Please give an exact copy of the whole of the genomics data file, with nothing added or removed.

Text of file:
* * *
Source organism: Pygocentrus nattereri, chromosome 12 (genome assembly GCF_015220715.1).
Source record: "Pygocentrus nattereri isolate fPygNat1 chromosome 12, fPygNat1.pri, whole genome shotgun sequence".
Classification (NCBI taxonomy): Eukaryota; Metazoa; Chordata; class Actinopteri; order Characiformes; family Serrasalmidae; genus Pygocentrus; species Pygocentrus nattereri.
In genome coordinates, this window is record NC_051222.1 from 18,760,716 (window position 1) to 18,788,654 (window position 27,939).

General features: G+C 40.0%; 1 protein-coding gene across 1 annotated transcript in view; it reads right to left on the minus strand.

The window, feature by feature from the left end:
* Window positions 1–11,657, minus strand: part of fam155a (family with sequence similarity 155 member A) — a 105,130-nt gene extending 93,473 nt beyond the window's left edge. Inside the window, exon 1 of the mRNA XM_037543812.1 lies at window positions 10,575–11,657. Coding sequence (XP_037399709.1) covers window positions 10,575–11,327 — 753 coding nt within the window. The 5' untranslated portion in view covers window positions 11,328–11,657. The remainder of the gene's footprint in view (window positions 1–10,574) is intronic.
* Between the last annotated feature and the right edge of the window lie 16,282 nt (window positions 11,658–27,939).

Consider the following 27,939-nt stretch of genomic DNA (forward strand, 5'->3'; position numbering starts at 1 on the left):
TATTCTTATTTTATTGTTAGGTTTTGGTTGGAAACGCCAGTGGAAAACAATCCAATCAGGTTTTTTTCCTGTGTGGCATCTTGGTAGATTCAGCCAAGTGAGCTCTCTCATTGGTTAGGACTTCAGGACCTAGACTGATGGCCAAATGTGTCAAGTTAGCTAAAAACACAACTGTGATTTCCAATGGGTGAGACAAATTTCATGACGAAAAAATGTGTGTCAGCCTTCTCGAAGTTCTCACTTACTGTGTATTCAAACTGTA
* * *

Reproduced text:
Source organism: Pygocentrus nattereri, chromosome 12 (genome assembly GCF_015220715.1).
Source record: "Pygocentrus nattereri isolate fPygNat1 chromosome 12, fPygNat1.pri, whole genome shotgun sequence".
Classification (NCBI taxonomy): Eukaryota; Metazoa; Chordata; class Actinopteri; order Characiformes; family Serrasalmidae; genus Pygocentrus; species Pygocentrus nattereri.
In genome coordinates, this window is record NC_051222.1 from 18,760,716 (window position 1) to 18,788,654 (window position 27,939).

General features: G+C 40.0%; 1 protein-coding gene across 1 annotated transcript in view; it reads right to left on the minus strand.

The window, feature by feature from the left end:
* Window positions 1–11,657, minus strand: part of fam155a (family with sequence similarity 155 member A) — a 105,130-nt gene extending 93,473 nt beyond the window's left edge. Inside the window, exon 1 of the mRNA XM_037543812.1 lies at window positions 10,575–11,657. Coding sequence (XP_037399709.1) covers window positions 10,575–11,327 — 753 coding nt within the window. The 5' untranslated portion in view covers window positions 11,328–11,657. The remainder of the gene's footprint in view (window positions 1–10,574) is intronic.
* Between the last annotated feature and the right edge of the window lie 16,282 nt (window positions 11,658–27,939).

Consider the following 27,939-nt stretch of genomic DNA (forward strand, 5'->3'; position numbering starts at 1 on the left):
TATTCTTATTTTATTGTTAGGTTTTGGTTGGAAACGCCAGTGGAAAACAATCCAATCAGGTTTTTTTCCTGTGTGGCATCTTGGTAGATTCAGCCAAGTGAGCTCTCTCATTGGTTAGGACTTCAGGACCTAGACTGATGGCCAAATGTGTCAAGTTAGCTAAAAACACAACTGTGATTTCCAATGGGTGAGACAAATTTCATGACGAAAAAATGTGTGTCAGCCTTCTCGAAGTTCTCACTTACTGTGTATTCAAACTGTA